Hollywood Obsessions is designed to be nirvana for celebrity worshippers.
From a $1,900 Dark Knight poster signed by the late actor Heath Ledger to $50 knock-offs of T-shirts worn by stars caught in casual moments by the paparazzi, this shop at International Plaza wallows in name- dropping.
It's a test store dreamed up by the Orlando owner of a Las Vegas celebrity memorabilia shop inside Planet Hollywood Casino.
The test: see if autographed memorabilia worthy of a Hard Rock Cafe can help sell pricey limited-edition art and apparel such as $325 black T-shirts accented with a skull fashioned from Swarovksi crystal beads.
"We've been more than surprised by how well we've been embraced by Tampa," said Andy Trujillo, manager of the store, whose temporary lease expires New Year's Eve.
Meanwhile, some new IP tenant debuts mentioned here in recent months have firmed up opening dates. Crate & Barrel plans an April opening of a full-line store with a second floor for furniture. Casual-restaurant guru Cameron Mitchell's Ocean Prime wants to be open before the Super Bowl on Feb. 1, as does Posh 27, a flashy late-night spot for dining and dancing.
Plato's Closet, which sells used popular apparel brands for young women, has an upscale cousin for more mature women that buys and sells upscale brands such as Ann Taylor, Talbots, Creek and Chicos.
The first Clothes Mentor in Florida opened last week in the Cypress Point Shopping Center at 25897 U.S. 19 N in Clearwater.
Started by the folks who created but no longer own Plato's, Clothes Mentor pays for used goods less than 2 years old, then resells them at a 30 percent markup.
"So far we've had more people selling than buying," said store owner Gisele Iglesias, a 48-year-old litigator who left a legal career to start her own business.
Once word gets out she stocks Coach handbags priced mostly below $100, the sales trend should perk up.
If the promotional drumbeat over Cyber Monday — this week's official start of the yuletide online shopping season — seemed louder and more price-driven this year, here's why:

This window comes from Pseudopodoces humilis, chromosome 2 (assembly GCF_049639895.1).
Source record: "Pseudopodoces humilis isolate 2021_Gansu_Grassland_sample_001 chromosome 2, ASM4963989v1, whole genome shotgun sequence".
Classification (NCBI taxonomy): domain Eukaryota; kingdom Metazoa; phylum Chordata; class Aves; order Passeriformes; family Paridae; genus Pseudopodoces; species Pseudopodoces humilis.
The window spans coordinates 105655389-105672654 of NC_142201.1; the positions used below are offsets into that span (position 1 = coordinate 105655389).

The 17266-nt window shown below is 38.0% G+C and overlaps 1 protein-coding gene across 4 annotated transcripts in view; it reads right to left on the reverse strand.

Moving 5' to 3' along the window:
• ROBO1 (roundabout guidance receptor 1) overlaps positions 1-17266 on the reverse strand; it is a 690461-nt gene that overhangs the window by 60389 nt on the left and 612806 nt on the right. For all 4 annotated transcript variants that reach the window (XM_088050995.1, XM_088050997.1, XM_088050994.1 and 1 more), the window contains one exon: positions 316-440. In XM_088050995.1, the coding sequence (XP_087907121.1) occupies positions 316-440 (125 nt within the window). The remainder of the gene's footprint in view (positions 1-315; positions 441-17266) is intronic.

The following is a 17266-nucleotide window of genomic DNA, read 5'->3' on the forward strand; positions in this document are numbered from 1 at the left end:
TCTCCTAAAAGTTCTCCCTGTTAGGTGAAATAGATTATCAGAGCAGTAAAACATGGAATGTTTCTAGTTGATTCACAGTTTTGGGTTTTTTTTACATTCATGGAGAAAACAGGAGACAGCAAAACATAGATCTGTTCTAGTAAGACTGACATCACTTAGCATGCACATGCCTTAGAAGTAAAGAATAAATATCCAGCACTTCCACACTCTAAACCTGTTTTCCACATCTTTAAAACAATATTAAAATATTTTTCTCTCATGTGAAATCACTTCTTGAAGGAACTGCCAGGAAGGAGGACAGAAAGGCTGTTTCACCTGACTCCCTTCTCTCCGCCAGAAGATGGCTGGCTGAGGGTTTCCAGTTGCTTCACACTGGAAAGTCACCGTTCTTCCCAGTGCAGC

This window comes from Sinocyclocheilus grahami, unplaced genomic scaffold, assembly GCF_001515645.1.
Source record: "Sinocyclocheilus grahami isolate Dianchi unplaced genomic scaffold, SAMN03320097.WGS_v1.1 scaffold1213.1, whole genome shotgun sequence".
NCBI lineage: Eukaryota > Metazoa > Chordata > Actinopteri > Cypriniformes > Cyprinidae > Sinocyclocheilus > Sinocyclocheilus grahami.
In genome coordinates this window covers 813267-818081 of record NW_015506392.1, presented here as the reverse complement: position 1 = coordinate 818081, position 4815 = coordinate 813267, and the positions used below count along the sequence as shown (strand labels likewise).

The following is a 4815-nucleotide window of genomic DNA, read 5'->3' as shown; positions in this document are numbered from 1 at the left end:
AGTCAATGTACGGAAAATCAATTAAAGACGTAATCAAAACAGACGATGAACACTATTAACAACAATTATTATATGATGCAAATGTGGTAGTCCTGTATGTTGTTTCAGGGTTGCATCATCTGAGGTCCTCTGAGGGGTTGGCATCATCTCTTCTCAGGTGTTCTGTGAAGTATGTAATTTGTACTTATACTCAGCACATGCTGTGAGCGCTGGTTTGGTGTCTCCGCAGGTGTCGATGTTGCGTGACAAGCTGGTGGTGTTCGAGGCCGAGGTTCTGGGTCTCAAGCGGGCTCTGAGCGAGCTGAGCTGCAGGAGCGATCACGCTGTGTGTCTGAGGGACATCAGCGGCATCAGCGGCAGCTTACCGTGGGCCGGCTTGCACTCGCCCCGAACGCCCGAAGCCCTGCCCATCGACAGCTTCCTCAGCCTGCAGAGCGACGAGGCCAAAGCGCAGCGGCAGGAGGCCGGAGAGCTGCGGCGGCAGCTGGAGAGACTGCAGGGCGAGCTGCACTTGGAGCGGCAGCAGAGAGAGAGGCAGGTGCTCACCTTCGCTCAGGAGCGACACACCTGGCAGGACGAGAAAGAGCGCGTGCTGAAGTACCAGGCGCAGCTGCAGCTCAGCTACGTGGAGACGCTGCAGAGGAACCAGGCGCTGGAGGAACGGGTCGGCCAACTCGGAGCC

The easy-growth era for online retail sites is about over, subjecting Web retailers to the same economic/consumer moods brick-and-mortar stores face.
In fact, November online retail merchandise sales declined 4 percent through Saturday, according to comScore Inc., which tracks the industry. The Reston, Va., firm forecasts no growth over last year's $29.2-billion in online retail sales for the November/December holiday period.
Cyber Monday has become a good bellwether for online retail prospects for a season that peaks Dec. 15. That's the day most free shipping deals expire.
Shop.org, the industry trade group, forecast an 18 percent spike in Cyber Monday business.
That would be a jolt.
"Early reports suggest Black Friday sales in stores were slightly better than anticipated," said Gian Fulgoni, comScore chairman.
"That performance apparently extended to the online channel, which saw Thanksgiving and Black Friday sales combined increase 2 percent over a year ago."
The stock market has beaten up retail stocks enough that some chains may face unfriendly takeovers. Top of the list: Saks Fifth Avenue, which last week adopted a "poison pill" defense when Mexican telcom titan Carlos Slim Helu assembled 19 percent of the luxury retailer's stock.
The world's second-wealthiest person, Slim once owned CompUSA and runs Saks in Mexico under license. The poison pill lets the company fend off raiders by selling current shareholders newly issued stock at half price should anyone acquire 20 percent of Saks without the board's approval. The market valued Saks, with 2007 revenues of $3.2-billion, at $531-million Monday.
Mark Albright can be reached at email@example.com or (727) 893-8252.